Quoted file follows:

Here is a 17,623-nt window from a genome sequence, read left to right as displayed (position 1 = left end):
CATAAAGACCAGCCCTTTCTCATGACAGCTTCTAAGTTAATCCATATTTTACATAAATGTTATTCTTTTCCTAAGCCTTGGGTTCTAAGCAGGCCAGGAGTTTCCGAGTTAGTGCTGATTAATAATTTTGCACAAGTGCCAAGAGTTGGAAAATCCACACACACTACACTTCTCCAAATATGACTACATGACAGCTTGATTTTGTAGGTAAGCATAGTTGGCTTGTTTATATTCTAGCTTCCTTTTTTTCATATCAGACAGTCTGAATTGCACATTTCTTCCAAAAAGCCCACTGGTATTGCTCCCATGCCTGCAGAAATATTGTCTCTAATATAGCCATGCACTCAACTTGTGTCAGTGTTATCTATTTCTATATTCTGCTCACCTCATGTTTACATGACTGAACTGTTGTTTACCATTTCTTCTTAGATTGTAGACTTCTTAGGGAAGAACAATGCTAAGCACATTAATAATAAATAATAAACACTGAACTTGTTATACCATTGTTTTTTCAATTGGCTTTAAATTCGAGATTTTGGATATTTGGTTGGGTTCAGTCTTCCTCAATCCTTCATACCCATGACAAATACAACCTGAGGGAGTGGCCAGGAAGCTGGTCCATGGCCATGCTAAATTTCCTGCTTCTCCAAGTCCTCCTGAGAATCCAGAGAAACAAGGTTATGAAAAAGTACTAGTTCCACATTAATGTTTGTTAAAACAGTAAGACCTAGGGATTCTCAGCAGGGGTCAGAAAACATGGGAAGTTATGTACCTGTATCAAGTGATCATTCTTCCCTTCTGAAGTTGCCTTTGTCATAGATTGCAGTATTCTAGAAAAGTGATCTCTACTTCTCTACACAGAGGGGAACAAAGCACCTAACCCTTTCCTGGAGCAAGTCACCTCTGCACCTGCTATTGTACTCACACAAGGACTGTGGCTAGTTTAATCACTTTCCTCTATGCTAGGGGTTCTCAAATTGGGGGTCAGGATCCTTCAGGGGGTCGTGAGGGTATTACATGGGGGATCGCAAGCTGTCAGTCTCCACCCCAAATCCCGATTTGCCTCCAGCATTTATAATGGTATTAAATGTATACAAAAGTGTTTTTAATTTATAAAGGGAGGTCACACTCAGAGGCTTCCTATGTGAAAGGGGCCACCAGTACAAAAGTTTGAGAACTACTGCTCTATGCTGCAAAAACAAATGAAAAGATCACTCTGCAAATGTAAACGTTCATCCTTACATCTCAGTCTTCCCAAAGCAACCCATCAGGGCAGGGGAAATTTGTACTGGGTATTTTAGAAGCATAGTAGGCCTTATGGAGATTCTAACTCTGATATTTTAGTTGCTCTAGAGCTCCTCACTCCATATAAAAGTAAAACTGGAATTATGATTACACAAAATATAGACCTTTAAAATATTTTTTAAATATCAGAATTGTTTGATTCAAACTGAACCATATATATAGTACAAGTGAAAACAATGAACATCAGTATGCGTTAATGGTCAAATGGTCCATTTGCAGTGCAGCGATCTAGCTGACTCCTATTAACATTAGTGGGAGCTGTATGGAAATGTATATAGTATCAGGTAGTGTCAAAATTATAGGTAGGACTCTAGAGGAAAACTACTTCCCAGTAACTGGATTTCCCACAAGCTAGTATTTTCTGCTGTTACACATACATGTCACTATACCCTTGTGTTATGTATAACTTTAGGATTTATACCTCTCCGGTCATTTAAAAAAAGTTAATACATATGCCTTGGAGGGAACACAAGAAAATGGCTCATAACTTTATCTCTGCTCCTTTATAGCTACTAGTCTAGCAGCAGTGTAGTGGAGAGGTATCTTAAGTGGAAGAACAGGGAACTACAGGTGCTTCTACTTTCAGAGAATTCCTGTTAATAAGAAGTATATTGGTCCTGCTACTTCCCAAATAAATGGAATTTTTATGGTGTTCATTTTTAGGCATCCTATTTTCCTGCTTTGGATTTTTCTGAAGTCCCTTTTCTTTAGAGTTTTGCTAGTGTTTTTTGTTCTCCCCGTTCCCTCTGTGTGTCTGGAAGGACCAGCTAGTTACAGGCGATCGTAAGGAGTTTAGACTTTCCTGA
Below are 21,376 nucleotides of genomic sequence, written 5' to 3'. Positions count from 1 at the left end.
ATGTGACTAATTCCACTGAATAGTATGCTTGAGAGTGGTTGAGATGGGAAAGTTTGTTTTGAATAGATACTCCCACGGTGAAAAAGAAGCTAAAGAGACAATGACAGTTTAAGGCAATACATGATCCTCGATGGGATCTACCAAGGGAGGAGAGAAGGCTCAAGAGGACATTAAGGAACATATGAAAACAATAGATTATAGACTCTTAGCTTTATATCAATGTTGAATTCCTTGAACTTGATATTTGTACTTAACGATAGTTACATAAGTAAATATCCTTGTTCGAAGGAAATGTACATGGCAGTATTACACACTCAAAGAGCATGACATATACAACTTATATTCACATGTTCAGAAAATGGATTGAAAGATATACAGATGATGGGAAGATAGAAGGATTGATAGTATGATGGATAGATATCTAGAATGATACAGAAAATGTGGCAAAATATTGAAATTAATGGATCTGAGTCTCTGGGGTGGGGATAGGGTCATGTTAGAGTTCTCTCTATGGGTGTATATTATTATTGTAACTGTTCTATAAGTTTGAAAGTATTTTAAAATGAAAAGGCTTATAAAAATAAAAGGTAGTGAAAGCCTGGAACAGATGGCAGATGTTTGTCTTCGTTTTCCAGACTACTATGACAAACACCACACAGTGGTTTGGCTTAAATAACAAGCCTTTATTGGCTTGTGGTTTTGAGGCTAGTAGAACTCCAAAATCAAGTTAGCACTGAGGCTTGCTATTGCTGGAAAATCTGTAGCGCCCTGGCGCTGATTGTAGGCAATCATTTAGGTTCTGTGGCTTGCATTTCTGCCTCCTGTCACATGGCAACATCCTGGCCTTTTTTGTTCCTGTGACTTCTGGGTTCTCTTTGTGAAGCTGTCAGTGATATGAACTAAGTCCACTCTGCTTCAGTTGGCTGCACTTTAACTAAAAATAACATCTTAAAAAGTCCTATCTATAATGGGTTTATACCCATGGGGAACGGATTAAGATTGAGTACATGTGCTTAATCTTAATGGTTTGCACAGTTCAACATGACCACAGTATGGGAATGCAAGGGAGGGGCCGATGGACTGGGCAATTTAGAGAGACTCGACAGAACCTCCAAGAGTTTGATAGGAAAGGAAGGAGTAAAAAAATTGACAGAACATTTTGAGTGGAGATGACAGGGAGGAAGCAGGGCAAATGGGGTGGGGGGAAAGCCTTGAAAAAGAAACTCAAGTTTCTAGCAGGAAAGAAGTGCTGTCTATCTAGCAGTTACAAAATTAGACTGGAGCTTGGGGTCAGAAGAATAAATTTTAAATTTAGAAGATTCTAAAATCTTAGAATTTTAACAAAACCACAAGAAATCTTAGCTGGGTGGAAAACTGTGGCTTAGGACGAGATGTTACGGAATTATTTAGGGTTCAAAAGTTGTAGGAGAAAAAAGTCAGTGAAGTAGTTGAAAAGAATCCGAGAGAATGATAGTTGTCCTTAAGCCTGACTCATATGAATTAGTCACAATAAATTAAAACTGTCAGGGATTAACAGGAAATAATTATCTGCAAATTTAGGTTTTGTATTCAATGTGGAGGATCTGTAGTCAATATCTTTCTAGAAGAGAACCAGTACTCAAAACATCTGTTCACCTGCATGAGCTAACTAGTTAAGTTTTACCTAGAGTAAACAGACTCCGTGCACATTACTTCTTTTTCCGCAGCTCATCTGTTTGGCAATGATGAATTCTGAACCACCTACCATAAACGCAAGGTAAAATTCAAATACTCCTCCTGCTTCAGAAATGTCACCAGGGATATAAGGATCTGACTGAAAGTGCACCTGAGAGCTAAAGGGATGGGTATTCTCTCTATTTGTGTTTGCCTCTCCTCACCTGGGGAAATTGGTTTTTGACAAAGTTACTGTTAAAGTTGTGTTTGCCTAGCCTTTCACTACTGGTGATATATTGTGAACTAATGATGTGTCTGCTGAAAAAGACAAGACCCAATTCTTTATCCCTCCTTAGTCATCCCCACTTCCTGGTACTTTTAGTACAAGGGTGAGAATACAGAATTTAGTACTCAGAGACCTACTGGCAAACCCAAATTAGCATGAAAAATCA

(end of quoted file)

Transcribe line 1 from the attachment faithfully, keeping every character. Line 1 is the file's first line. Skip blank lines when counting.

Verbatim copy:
Here is a 17,623-nt window from a genome sequence, read left to right as displayed (position 1 = left end):